A dispute between a property company of presidential candidate Seán Gallagher and Nokia Ireland over heating and cooling systems for a Dublin premises has come before the High Court. Counsel for Nokia told the court on Thursday Mr Gallagher had in an email threatened to close down the premises if the dispute went to court.
Mr Gallagher has insisted he made no “threat” and was merely outlining the factual situation on the grounds that architects and builders had made it clear, if an injunction threat was holding up works, they would move on to other projects. He said that would mean fire safety issues in the building would not be remedied, it could not be safely occupied as a result and would have to be closed.
Mr Justice Tony O’Connor said he “really encouraged” the sides to sit down together to address “quite a serious situation”.
The dispute concerns the provision of heating and air conditioning systems at a building in Blanchardstown owned by Clyde Real Estate Blanchardstown Ltd, of which Mr Gallagher is chief executive, and where the tenant is Nokia Ireland Ltd. About 100 employees work there and Nokia says they had complained about excessively hot and cold temperatures. Nokia initiated proceedings last June claiming Clyde was in breach of a lease agreement of March 2015 and was required to provide heating, ventilating and air conditioning services in line with the terms of the lease.
Pending hearing of the case, Nokia sought injunctions preventing Clyde closing down, demolishing or decommissioning a heating, ventilation and air conditioning (HVAC) plant. Clyde did not dispute that, as landlord, it was required to provide HVAC plant to serve the Nokia premises but it has argued, on a proper construction of the lease agreement, the electricity and gas consumed in operating a HVAC system was the responsibility of Nokia as tenant. Clyde has claimed the HVAC plant at issue is “obsolete”, beyond its working life,“hugely problematic”, time-consuming and expensive to repair and maintain. The plant must be replaced with a suitable alternative and Clyde had been endeavouring to do for some time, it said.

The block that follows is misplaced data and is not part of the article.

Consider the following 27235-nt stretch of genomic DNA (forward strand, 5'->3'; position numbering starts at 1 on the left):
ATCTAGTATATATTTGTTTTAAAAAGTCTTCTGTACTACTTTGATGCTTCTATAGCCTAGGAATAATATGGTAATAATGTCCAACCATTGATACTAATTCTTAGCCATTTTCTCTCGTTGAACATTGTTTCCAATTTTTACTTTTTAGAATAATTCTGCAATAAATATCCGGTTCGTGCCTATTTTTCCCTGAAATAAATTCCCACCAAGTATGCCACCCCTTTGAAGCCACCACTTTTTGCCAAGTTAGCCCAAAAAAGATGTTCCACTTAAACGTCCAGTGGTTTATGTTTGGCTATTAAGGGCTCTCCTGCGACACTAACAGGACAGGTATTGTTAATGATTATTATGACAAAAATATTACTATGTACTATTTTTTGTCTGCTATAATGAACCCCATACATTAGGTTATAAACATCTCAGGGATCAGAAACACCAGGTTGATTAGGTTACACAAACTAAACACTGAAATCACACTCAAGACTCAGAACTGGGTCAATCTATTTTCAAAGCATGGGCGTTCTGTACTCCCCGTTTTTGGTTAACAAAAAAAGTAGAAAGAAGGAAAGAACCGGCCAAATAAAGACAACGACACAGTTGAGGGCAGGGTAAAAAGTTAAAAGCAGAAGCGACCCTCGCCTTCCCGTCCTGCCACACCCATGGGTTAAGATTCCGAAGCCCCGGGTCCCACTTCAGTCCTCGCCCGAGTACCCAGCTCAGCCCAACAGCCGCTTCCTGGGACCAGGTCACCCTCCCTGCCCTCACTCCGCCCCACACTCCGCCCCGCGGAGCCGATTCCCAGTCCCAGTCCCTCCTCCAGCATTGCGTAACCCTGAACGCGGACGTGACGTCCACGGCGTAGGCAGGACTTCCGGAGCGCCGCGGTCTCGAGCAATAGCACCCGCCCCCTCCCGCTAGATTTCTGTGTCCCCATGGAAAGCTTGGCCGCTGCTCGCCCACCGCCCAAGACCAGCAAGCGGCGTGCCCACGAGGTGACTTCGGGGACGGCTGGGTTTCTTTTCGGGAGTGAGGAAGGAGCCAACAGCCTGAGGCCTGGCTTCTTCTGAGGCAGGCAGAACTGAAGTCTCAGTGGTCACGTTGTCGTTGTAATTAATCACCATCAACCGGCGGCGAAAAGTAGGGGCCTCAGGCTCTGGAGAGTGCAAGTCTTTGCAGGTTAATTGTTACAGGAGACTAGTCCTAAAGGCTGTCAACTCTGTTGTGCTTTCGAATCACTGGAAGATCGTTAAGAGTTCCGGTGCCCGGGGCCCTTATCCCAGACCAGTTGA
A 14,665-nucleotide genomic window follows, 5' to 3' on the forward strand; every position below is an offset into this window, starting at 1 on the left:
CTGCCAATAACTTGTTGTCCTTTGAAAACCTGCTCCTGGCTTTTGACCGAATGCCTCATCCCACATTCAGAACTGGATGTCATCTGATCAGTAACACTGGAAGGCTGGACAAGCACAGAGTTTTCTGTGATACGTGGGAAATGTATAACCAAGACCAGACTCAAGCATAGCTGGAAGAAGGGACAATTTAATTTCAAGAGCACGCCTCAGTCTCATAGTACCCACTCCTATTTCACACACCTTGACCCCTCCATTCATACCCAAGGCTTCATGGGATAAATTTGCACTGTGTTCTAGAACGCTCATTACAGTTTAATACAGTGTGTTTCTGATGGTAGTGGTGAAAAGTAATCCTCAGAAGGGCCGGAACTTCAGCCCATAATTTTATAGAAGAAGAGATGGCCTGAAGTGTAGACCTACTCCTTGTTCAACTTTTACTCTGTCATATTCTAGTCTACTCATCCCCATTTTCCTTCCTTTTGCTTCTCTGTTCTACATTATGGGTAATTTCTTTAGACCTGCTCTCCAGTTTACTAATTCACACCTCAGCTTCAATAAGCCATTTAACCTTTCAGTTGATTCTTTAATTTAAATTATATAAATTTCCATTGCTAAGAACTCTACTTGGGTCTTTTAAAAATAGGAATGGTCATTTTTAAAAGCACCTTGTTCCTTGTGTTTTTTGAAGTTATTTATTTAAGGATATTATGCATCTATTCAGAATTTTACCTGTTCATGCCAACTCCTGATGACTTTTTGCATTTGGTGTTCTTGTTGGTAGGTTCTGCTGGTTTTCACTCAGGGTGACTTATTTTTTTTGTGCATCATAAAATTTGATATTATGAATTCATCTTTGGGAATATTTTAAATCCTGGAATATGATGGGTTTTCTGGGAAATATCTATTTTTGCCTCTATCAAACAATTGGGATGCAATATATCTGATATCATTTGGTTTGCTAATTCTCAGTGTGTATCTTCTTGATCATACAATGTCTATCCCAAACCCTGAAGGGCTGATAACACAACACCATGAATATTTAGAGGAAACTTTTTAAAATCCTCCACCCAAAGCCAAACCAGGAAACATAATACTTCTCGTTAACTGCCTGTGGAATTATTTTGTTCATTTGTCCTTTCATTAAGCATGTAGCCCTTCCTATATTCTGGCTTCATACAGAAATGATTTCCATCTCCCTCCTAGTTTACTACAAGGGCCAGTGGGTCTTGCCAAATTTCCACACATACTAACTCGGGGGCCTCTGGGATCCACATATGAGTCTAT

The matter had been adjourned after Clyde provided undertakings which it said reflected its obligations under the lease. In court on Thursday, Imogen McGrath, for Nokia, said temperatures had soared to 27 degrees last June and that presented considerable issues for the employees.
Conditions were such that Nokia had health and safety concerns for those working in the building, she said. She said, after Nokia informed the landlord that failure to rectify the situation would result in court proceedings, the defendant had “threatened to close down and demolish the premises if the matter went to court”.
Ms McGrath said an offer had been made to put in a new HVAC system next January but that was “not sufficient” from Nokia’s perspective and the system needed to be replaced much sooner than that. There were concerns about working in the building when temperatures drop as winter approaches, she added. The research works at the premises are dependent on appropriate temperatures being maintained, Nokia claims.
John Freeman, for Clyde, said this was a landlord and tenant dispute at a commercial premises. Nokia was essentially seeking to compel Clyde to operate an "obsolete" system, Nokia itself had admitted two years ago the system was obsolete and now it wanted Clyde to operate it, he added.
Mr Justice O’Connor said this was “quite a serious situation” and the heating system issues raised required to be investigated. He “really encouraged” the parties to sit down together, he said. The judge made directions for exchange of legal documents and fixed November 27th to hear the injunction application.